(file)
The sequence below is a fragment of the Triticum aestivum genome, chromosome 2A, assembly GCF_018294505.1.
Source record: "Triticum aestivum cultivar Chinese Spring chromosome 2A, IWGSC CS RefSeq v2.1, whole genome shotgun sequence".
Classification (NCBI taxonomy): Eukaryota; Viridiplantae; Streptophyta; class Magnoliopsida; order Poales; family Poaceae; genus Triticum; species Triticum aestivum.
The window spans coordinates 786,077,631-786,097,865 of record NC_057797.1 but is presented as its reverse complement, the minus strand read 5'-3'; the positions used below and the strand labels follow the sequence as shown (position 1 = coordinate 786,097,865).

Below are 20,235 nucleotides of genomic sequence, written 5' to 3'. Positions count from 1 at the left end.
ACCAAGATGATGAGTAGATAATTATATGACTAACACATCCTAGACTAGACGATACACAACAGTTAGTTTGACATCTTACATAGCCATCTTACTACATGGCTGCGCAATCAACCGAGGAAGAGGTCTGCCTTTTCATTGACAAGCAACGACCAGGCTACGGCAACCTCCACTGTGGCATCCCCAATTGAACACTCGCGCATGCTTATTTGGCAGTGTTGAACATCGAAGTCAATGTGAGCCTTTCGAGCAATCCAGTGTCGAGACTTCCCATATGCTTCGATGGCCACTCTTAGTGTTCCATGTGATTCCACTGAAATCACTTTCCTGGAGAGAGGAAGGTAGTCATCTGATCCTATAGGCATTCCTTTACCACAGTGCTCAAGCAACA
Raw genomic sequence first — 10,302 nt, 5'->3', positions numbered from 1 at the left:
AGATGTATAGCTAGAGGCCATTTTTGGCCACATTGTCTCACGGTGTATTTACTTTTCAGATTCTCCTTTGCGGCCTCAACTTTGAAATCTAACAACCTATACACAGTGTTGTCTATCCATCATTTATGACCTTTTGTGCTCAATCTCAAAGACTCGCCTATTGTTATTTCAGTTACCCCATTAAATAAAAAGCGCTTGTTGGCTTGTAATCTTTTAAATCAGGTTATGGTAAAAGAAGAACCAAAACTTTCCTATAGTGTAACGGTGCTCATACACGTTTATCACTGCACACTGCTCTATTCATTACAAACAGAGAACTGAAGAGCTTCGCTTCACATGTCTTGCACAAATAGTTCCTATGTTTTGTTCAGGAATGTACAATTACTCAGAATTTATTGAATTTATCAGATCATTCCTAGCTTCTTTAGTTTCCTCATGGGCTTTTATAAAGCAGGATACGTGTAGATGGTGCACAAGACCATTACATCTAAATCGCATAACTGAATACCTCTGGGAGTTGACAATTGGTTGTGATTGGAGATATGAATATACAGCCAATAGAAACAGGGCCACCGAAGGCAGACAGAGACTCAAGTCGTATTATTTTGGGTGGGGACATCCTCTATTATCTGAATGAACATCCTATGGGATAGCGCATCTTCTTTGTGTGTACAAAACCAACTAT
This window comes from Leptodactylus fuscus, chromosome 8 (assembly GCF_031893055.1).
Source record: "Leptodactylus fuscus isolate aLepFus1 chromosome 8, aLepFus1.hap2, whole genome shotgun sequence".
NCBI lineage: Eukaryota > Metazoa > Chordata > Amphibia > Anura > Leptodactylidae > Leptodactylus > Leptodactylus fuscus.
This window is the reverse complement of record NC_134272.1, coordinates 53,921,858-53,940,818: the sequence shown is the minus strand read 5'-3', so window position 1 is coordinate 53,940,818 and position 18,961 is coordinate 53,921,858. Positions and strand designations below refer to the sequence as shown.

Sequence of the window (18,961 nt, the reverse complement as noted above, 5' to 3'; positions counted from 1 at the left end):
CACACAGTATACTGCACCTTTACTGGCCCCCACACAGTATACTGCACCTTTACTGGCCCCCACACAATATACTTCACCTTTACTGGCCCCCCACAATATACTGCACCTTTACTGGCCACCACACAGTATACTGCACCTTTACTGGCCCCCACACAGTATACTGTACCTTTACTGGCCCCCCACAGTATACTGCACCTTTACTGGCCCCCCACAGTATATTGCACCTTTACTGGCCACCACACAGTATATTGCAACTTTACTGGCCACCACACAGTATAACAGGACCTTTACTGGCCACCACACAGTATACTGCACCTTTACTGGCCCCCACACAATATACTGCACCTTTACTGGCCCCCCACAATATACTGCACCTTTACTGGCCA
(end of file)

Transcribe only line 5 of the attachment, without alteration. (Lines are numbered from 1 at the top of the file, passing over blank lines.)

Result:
Below are 20,235 nucleotides of genomic sequence, written 5' to 3'. Positions count from 1 at the left end.